The complaint about external storage is also puzzling because the PS3 currently doesn’t support external storage for game installations either, so nothing is being “lost”. External storage for the 360 and Xbox One is important because those drives are proprietary and cannot be upgraded with standard, laptop drives. However, both the PS3 and PS4 use laptop drives that can be replaced by the user. I’ve already done that on my PS3 by upgrading my original 80GB drive with a new 500GB drive. Sure, to add an external drive would be easier, but upgrading the internal hard drive is quite painless. (I did upgrade my 360 drive painlessly – sort of – by buying a 250GB Slim and giving the old 360 to the kids.)

Microsoft has stated that the ability to add an external drive for game storage won’t be available at the Xbox One launch but will be made available later. Where is the outrage against Microsoft for “removing” the functionality by not having this feature at launch? Inquiring minds want to know.

Maybe it’s only fair that Sony gets its share of knee-jerk reactions. After all, we know what happened when Microsoft made their various announcements without any clarification prior to E3. The difference between the two situations, however, is that Microsoft’s lack of clarity easily lent itself to the assumption by the gaming public that DRM and pro-corporate reasons were behind Microsoft’s decisions. It was only after a massive gamer outcry and full reversal of the controversial policies that Microsoft finally clarified their position, allowing all of us to say, “Hmmm. That actually wasn’t as nefarious as it seemed. So, why the hell didn’t you tell us all of these things in the first place?”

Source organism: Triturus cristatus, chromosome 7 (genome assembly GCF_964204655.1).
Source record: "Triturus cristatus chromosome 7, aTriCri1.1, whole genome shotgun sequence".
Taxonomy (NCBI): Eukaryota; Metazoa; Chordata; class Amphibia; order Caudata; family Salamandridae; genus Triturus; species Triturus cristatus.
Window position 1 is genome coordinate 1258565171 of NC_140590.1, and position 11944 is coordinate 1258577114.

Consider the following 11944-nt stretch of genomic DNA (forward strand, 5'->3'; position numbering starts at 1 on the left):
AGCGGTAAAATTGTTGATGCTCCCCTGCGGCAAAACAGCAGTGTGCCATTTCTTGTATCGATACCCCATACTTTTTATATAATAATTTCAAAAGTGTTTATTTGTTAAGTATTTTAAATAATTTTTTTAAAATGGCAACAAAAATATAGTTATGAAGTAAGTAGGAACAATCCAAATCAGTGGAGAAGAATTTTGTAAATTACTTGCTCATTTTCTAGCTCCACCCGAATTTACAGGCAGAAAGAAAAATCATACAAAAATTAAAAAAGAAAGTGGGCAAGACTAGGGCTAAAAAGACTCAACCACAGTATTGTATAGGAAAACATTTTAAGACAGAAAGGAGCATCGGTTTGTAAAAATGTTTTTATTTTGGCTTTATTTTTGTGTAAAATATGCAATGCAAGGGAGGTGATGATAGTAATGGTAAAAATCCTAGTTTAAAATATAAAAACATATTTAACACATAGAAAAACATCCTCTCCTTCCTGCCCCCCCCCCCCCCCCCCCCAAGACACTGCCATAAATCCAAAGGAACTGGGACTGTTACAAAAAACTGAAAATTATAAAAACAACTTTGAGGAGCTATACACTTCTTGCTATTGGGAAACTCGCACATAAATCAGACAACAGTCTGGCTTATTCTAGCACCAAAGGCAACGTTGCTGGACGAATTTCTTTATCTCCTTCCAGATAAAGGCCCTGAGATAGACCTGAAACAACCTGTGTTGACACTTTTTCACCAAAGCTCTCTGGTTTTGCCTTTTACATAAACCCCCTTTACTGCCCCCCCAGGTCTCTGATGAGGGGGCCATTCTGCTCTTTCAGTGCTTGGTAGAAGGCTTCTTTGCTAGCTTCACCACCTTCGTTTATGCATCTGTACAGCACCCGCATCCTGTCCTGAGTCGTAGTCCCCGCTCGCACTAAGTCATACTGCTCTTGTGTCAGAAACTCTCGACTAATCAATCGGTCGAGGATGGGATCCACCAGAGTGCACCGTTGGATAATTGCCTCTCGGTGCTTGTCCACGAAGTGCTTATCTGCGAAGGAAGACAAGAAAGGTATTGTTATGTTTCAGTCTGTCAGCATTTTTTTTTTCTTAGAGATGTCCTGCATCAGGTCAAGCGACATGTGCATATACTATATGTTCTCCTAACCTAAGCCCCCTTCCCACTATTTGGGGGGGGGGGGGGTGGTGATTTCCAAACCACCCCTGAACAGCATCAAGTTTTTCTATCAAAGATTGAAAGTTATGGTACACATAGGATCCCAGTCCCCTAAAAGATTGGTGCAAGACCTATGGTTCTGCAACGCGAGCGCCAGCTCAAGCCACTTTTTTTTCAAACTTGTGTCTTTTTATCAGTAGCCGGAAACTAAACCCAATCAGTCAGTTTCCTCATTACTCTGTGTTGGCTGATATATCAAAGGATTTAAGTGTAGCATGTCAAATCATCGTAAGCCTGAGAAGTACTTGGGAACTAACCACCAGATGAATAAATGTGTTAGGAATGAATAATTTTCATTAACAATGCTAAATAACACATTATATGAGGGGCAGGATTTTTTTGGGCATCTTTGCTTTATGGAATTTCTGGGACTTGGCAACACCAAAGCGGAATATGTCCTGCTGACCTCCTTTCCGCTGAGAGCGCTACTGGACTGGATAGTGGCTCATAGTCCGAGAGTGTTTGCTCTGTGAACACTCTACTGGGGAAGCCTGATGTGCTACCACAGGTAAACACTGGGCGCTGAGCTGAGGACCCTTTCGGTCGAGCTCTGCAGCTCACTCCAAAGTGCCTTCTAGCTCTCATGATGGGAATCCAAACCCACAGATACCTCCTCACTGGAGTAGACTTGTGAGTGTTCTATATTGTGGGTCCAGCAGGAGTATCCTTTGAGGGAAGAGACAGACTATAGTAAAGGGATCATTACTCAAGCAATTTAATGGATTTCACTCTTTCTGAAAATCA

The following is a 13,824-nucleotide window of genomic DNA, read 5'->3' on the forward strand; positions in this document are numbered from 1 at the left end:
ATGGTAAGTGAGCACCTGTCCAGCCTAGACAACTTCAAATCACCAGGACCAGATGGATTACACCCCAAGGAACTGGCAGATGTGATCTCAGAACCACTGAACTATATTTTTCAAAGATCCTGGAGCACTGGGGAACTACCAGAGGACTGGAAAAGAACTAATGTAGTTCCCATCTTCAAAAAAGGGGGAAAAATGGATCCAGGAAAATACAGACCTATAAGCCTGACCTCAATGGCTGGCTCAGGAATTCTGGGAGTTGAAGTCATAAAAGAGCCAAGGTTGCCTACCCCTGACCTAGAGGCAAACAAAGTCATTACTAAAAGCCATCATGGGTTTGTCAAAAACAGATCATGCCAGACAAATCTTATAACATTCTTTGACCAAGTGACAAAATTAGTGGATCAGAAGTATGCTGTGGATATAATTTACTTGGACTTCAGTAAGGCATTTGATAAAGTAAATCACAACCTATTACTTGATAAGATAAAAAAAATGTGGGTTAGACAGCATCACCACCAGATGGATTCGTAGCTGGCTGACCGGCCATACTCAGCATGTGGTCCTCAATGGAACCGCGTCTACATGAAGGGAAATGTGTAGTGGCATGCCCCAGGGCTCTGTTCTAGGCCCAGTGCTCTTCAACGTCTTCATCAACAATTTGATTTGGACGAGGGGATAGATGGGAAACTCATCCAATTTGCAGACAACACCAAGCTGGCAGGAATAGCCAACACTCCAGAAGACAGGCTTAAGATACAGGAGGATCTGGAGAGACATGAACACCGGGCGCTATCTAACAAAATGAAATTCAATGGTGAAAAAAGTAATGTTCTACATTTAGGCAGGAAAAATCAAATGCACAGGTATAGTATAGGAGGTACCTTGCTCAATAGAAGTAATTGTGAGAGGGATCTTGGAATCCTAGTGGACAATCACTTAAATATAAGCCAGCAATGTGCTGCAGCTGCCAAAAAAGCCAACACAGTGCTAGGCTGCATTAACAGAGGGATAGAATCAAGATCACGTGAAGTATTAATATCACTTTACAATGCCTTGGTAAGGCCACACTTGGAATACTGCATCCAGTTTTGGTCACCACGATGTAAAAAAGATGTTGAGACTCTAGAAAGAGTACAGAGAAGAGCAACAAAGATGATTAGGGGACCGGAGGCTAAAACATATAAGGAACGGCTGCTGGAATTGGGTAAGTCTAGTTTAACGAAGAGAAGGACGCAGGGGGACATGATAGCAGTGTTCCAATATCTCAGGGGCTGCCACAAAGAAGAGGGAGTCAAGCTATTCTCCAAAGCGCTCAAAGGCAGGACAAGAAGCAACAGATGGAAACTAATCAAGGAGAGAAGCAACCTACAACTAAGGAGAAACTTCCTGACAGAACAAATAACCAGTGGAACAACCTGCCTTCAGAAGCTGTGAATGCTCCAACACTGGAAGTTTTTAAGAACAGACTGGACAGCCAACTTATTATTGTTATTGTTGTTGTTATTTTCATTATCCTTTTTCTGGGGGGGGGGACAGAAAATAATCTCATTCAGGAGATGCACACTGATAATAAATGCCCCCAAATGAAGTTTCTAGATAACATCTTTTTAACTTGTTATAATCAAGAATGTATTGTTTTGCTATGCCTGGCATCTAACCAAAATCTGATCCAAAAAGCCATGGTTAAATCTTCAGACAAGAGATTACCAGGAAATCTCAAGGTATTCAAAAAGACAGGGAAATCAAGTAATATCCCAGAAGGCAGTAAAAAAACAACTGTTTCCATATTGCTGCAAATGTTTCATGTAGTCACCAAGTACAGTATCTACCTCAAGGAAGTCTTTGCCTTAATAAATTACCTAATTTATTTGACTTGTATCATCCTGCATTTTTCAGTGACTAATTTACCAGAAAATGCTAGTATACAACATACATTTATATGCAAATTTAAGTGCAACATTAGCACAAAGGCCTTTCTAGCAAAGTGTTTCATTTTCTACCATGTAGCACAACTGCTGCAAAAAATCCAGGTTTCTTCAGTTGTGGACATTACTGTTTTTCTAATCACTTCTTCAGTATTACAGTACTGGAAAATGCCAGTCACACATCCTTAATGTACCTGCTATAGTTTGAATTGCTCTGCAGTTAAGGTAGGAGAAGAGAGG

The missing functions from the PS4 launch don’t have the same pro-corporate, DRM overtones.  This is especially true when the missing functions are available in both the PS3 and 360, which the majority of PS4 buyers would already have.

Not supporting MP3 could be to save money or to show support for something like Ogg or AAC. (Sony would have to pay a license to the Moving Pictures Experts Group for every PS4 sold for MP3 playback.) Yes, you can argue that Sony is trying to force people to use Music Unlimited, but that would be a really stupid move that’s destined to be a complete failure.

Not supporting DLNA could be what I’ve been saying all along: the PS3 and 360 already do that, so it’s a low-priority function that can easily be added via a downloadable app later on. Even at that, it’s rather presumptuous, considering that Sony established DLNA, to assume that its unavailability at launch means that it will never show up at all.